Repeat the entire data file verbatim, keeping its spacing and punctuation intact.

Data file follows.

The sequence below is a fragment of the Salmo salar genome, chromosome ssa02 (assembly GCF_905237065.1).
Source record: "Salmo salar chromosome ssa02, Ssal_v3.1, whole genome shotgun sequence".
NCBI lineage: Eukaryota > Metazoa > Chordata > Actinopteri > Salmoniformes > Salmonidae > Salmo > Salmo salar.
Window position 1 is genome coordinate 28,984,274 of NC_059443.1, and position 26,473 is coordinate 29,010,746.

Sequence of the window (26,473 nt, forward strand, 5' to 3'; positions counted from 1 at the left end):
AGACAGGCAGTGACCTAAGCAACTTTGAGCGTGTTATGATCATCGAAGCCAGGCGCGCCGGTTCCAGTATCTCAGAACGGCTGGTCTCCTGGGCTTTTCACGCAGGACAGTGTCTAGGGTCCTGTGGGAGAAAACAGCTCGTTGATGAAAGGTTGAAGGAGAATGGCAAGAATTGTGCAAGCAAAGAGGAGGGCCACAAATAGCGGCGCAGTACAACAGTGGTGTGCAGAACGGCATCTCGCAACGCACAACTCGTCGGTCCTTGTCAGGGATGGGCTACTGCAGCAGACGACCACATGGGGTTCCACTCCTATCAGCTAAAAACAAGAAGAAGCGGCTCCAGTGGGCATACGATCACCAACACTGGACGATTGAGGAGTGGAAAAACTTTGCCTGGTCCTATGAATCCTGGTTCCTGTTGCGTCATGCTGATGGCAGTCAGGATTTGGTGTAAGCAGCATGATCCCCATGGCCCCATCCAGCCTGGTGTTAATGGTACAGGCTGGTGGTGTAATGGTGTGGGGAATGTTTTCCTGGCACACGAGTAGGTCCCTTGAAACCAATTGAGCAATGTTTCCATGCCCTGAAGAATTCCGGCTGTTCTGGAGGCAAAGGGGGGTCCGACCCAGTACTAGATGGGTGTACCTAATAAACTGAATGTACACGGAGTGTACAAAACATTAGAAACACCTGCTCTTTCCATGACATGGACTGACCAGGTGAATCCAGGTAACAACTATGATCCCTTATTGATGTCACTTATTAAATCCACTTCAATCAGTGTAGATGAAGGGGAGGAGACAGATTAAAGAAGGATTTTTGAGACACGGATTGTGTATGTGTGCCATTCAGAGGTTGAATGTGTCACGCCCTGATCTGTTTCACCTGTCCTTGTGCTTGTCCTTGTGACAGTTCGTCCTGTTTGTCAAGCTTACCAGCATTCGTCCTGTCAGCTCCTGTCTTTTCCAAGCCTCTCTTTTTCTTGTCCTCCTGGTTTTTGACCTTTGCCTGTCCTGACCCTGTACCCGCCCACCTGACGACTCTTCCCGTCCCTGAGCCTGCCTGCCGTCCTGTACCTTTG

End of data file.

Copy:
The sequence below is a fragment of the Salmo salar genome, chromosome ssa02 (assembly GCF_905237065.1).
Source record: "Salmo salar chromosome ssa02, Ssal_v3.1, whole genome shotgun sequence".
NCBI lineage: Eukaryota > Metazoa > Chordata > Actinopteri > Salmoniformes > Salmonidae > Salmo > Salmo salar.
Window position 1 is genome coordinate 28,984,274 of NC_059443.1, and position 26,473 is coordinate 29,010,746.

Sequence of the window (26,473 nt, forward strand, 5' to 3'; positions counted from 1 at the left end):
AGACAGGCAGTGACCTAAGCAACTTTGAGCGTGTTATGATCATCGAAGCCAGGCGCGCCGGTTCCAGTATCTCAGAACGGCTGGTCTCCTGGGCTTTTCACGCAGGACAGTGTCTAGGGTCCTGTGGGAGAAAACAGCTCGTTGATGAAAGGTTGAAGGAGAATGGCAAGAATTGTGCAAGCAAAGAGGAGGGCCACAAATAGCGGCGCAGTACAACAGTGGTGTGCAGAACGGCATCTCGCAACGCACAACTCGTCGGTCCTTGTCAGGGATGGGCTACTGCAGCAGACGACCACATGGGGTTCCACTCCTATCAGCTAAAAACAAGAAGAAGCGGCTCCAGTGGGCATACGATCACCAACACTGGACGATTGAGGAGTGGAAAAACTTTGCCTGGTCCTATGAATCCTGGTTCCTGTTGCGTCATGCTGATGGCAGTCAGGATTTGGTGTAAGCAGCATGATCCCCATGGCCCCATCCAGCCTGGTGTTAATGGTACAGGCTGGTGGTGTAATGGTGTGGGGAATGTTTTCCTGGCACACGAGTAGGTCCCTTGAAACCAATTGAGCAATGTTTCCATGCCCTGAAGAATTCCGGCTGTTCTGGAGGCAAAGGGGGGTCCGACCCAGTACTAGATGGGTGTACCTAATAAACTGAATGTACACGGAGTGTACAAAACATTAGAAACACCTGCTCTTTCCATGACATGGACTGACCAGGTGAATCCAGGTAACAACTATGATCCCTTATTGATGTCACTTATTAAATCCACTTCAATCAGTGTAGATGAAGGGGAGGAGACAGATTAAAGAAGGATTTTTGAGACACGGATTGTGTATGTGTGCCATTCAGAGGTTGAATGTGTCACGCCCTGATCTGTTTCACCTGTCCTTGTGCTTGTCCTTGTGACAGTTCGTCCTGTTTGTCAAGCTTACCAGCATTCGTCCTGTCAGCTCCTGTCTTTTCCAAGCCTCTCTTTTTCTTGTCCTCCTGGTTTTTGACCTTTGCCTGTCCTGACCCTGTACCCGCCCACCTGACGACTCTTCCCGTCCCTGAGCCTGCCTGCCGTCCTGTACCTTTG